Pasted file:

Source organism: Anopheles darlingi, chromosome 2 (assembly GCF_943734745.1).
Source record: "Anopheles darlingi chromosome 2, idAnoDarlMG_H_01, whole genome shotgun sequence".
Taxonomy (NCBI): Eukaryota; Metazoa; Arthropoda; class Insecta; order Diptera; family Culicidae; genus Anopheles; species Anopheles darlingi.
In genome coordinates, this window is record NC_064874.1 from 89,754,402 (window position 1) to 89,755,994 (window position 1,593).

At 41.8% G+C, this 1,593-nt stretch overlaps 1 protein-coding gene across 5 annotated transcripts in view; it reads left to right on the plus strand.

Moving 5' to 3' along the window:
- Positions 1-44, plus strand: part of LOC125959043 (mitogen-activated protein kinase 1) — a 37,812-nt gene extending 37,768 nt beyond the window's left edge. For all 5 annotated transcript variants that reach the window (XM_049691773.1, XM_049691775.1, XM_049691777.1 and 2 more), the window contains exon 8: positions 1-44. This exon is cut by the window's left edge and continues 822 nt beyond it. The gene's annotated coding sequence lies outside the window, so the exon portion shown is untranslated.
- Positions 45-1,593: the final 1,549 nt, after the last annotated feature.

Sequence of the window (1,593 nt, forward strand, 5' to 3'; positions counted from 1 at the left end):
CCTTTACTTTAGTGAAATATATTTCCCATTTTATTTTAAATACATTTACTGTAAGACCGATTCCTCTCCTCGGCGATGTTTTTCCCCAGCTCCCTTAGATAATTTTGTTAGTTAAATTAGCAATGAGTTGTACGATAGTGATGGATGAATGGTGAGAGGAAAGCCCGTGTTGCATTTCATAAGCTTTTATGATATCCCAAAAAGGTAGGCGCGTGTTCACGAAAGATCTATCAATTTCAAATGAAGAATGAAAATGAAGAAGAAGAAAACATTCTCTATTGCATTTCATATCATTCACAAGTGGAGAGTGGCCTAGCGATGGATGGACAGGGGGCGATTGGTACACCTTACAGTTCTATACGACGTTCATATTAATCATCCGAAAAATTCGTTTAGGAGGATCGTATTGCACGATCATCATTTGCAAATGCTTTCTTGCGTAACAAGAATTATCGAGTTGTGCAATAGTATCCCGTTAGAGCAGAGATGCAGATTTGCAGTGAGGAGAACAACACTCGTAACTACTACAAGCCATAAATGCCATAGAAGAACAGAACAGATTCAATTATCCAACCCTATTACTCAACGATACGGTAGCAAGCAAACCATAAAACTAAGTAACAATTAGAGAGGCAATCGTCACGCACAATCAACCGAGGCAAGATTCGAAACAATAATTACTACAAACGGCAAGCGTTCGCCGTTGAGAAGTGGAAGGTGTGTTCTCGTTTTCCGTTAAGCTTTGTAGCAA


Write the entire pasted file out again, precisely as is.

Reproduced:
Source organism: Anopheles darlingi, chromosome 2 (assembly GCF_943734745.1).
Source record: "Anopheles darlingi chromosome 2, idAnoDarlMG_H_01, whole genome shotgun sequence".
Taxonomy (NCBI): Eukaryota; Metazoa; Arthropoda; class Insecta; order Diptera; family Culicidae; genus Anopheles; species Anopheles darlingi.
In genome coordinates, this window is record NC_064874.1 from 89,754,402 (window position 1) to 89,755,994 (window position 1,593).

At 41.8% G+C, this 1,593-nt stretch overlaps 1 protein-coding gene across 5 annotated transcripts in view; it reads left to right on the plus strand.

Moving 5' to 3' along the window:
- Positions 1-44, plus strand: part of LOC125959043 (mitogen-activated protein kinase 1) — a 37,812-nt gene extending 37,768 nt beyond the window's left edge. For all 5 annotated transcript variants that reach the window (XM_049691773.1, XM_049691775.1, XM_049691777.1 and 2 more), the window contains exon 8: positions 1-44. This exon is cut by the window's left edge and continues 822 nt beyond it. The gene's annotated coding sequence lies outside the window, so the exon portion shown is untranslated.
- Positions 45-1,593: the final 1,549 nt, after the last annotated feature.

Sequence of the window (1,593 nt, forward strand, 5' to 3'; positions counted from 1 at the left end):
CCTTTACTTTAGTGAAATATATTTCCCATTTTATTTTAAATACATTTACTGTAAGACCGATTCCTCTCCTCGGCGATGTTTTTCCCCAGCTCCCTTAGATAATTTTGTTAGTTAAATTAGCAATGAGTTGTACGATAGTGATGGATGAATGGTGAGAGGAAAGCCCGTGTTGCATTTCATAAGCTTTTATGATATCCCAAAAAGGTAGGCGCGTGTTCACGAAAGATCTATCAATTTCAAATGAAGAATGAAAATGAAGAAGAAGAAAACATTCTCTATTGCATTTCATATCATTCACAAGTGGAGAGTGGCCTAGCGATGGATGGACAGGGGGCGATTGGTACACCTTACAGTTCTATACGACGTTCATATTAATCATCCGAAAAATTCGTTTAGGAGGATCGTATTGCACGATCATCATTTGCAAATGCTTTCTTGCGTAACAAGAATTATCGAGTTGTGCAATAGTATCCCGTTAGAGCAGAGATGCAGATTTGCAGTGAGGAGAACAACACTCGTAACTACTACAAGCCATAAATGCCATAGAAGAACAGAACAGATTCAATTATCCAACCCTATTACTCAACGATACGGTAGCAAGCAAACCATAAAACTAAGTAACAATTAGAGAGGCAATCGTCACGCACAATCAACCGAGGCAAGATTCGAAACAATAATTACTACAAACGGCAAGCGTTCGCCGTTGAGAAGTGGAAGGTGTGTTCTCGTTTTCCGTTAAGCTTTGTAGCAA